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AG ENERGY SNAPSHOT…
Some quick notes below from our latest Ag Energy Segment on WILL Ag Radio with Todd Gleason yesterday (full audio: https://soundcloud.com/narrowrow/apr-17-closing-market-report).
Fuel prices remain elevated as we have continued to struggle with building stocks in Crude, Distillates and LPG’s. Issue for both markets (oil & liquids) is exports…specifically the inability to build stocks to what would be considered historically normal/adequate due to the flow of product out of the country.
- Diesel prices in general up about a dime from when we did last month’s segment…and now more than 25-cents above what’s been the calendar year low so far in (1.80 future in mid-Feb)
- We’re also only about a dime below where last winter’s rally finally peaked out (2.15 futures)
- That’s putting dyed diesel prices delivered on-farm in Cent IL/IN near the 2.45 range for spot (shave a dime or so off if you go with the biodiesel blend) (shave another 10-15 cents off if you can handle full transport loads)
- Fall prices for contracting will hold about a dime premium to those spot numbers or 2.55-ish
- Last year the market made bottoms in May, and again in Jun, before starting a pretty vicious rally that lasted all the way to Jan of this year
- Price action from above of course relates back to stocks/inventories, which are currently 15% below where they stood a year ago at this time (-22 mln bbls), as well as 5 mln bbls below the most recent 5-year avg. (4%).
- While the situation is not dire, trying to project a scenario where diesel fuel stocks build and/or ‘catch up’ is difficult
- Record US oil crude oil production and refinery output of transportation fuels has not resulted in growing or ‘flush’ domestic inventories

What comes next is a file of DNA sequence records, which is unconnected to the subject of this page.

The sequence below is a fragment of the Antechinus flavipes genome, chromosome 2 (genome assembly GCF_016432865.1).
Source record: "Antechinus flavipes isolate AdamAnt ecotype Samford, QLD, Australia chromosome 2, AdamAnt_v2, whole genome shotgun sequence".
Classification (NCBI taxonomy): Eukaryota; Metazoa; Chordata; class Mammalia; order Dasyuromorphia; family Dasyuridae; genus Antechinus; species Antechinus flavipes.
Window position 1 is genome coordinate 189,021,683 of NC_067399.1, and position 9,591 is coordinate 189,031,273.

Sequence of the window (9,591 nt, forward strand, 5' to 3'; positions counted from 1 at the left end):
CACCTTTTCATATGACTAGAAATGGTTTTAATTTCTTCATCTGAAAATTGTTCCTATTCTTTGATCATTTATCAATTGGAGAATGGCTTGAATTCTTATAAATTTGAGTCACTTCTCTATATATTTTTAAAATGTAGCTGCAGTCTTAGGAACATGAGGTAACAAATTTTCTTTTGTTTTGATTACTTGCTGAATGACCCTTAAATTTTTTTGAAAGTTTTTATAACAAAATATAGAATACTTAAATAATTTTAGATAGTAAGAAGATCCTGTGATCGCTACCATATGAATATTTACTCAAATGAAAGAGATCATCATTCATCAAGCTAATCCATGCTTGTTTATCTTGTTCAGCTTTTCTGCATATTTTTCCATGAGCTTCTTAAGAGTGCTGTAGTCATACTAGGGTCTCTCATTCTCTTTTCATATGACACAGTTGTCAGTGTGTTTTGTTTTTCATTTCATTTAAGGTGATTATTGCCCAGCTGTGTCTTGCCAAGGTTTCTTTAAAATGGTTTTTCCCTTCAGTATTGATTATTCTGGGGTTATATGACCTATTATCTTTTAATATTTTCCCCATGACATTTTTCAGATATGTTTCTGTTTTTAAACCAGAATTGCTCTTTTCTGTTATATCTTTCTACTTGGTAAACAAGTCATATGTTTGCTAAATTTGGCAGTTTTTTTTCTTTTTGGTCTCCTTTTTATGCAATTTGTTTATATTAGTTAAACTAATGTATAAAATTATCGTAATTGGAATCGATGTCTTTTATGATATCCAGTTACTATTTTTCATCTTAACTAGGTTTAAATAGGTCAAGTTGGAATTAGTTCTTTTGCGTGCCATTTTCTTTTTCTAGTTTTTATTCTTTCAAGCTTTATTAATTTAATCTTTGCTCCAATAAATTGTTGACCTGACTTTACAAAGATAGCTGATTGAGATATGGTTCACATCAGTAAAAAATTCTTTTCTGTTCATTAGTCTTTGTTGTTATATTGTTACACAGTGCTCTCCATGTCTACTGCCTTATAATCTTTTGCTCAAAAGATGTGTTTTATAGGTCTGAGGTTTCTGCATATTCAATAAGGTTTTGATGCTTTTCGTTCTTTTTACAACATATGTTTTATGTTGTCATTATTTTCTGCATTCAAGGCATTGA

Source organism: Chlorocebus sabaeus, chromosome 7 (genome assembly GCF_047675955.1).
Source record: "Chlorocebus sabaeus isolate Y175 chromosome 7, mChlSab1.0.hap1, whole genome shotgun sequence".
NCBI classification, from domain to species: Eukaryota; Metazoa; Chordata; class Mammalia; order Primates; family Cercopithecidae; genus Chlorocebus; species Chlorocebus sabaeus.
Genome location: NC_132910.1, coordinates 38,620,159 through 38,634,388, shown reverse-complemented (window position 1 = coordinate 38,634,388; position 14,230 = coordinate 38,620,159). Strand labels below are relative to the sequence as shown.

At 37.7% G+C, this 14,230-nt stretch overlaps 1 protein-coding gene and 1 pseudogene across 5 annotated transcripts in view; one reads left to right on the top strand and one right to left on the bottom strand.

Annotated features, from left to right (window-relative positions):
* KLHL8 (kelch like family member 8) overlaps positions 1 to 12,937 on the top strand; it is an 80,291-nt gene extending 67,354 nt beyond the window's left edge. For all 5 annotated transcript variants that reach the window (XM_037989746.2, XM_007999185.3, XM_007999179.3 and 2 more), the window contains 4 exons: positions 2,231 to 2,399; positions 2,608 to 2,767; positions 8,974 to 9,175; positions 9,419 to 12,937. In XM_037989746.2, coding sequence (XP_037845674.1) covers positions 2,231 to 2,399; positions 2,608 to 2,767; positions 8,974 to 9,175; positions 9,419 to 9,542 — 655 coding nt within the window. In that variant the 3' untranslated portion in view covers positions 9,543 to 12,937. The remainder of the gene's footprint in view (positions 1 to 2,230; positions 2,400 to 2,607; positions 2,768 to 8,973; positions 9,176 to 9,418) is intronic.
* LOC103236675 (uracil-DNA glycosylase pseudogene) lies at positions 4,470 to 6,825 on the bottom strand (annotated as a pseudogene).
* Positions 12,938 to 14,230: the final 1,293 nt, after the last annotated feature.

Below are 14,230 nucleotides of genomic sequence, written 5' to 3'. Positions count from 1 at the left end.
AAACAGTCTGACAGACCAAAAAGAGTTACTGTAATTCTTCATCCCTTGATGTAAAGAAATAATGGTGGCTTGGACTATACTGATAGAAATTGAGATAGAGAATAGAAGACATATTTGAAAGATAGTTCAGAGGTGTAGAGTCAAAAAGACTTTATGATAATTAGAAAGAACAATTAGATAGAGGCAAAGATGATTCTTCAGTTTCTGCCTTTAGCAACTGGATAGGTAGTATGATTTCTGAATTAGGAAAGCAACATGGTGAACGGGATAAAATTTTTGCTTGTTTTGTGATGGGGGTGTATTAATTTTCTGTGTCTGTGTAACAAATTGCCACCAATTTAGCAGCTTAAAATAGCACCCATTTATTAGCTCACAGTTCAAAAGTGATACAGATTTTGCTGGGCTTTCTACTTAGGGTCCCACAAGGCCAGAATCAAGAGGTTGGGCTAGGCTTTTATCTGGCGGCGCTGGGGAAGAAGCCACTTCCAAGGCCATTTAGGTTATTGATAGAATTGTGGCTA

- Instead a steady growth in domestic demand has combined with stronger growth in the export sector to keep stocks tight and prices firm
- Distillate exports from the US now top 1-mbpd, and account for 25% of overall demand (~4.0-mbpd)
- As US crude remains the cheapest feedstocks globally (currently $5/bbl discount to Brent), and OPEC seems content to stick to their cuts/quota (at least through 2018 & now talk of 2019) no reason to think that export demand will be shrinking/not growing in coming months
- This means we’ll likely be faced with historically deficit stocks levels for a while yet
Aggregating Factors – Supply Outages:
- In the Midwest, it’s looking more like spring agricultural demand will be packed into a smaller window once we do get going, and we are already seeing terminal outages after glitches and maintenance impacts supplies (particularly in NW regions of the belt)
Outlook/Advice – Diesel Fuel:
- Diesel inventories are generally going to struggle to get to levels that will open significant downside for prices
- If you’ve got your spring farm needs covered, you should be in good shape vs. current pricing…if you don’t, get your tanks full ASAP, as supply disruption could see some price spikes regionally in the Midwest as the season opens up
- For summer irrigation or fall harvest/fieldwork needs, would be a bit more patient. Please don’t take that as being outright bearish the market by any means, but rather want to buy/contract/fill into price weakness. Funds are currently heavily long, and very likely we’ll see a correction at some point regardless of (or not related to) the S&D fundamentals. That said, be ready to act when you get the chance. The target zone for doing so versus nearby futures should be in the $1.90-1.96, corresponding to the 23% & 38% retracement levels from the Jun’17-Apr’18 rally.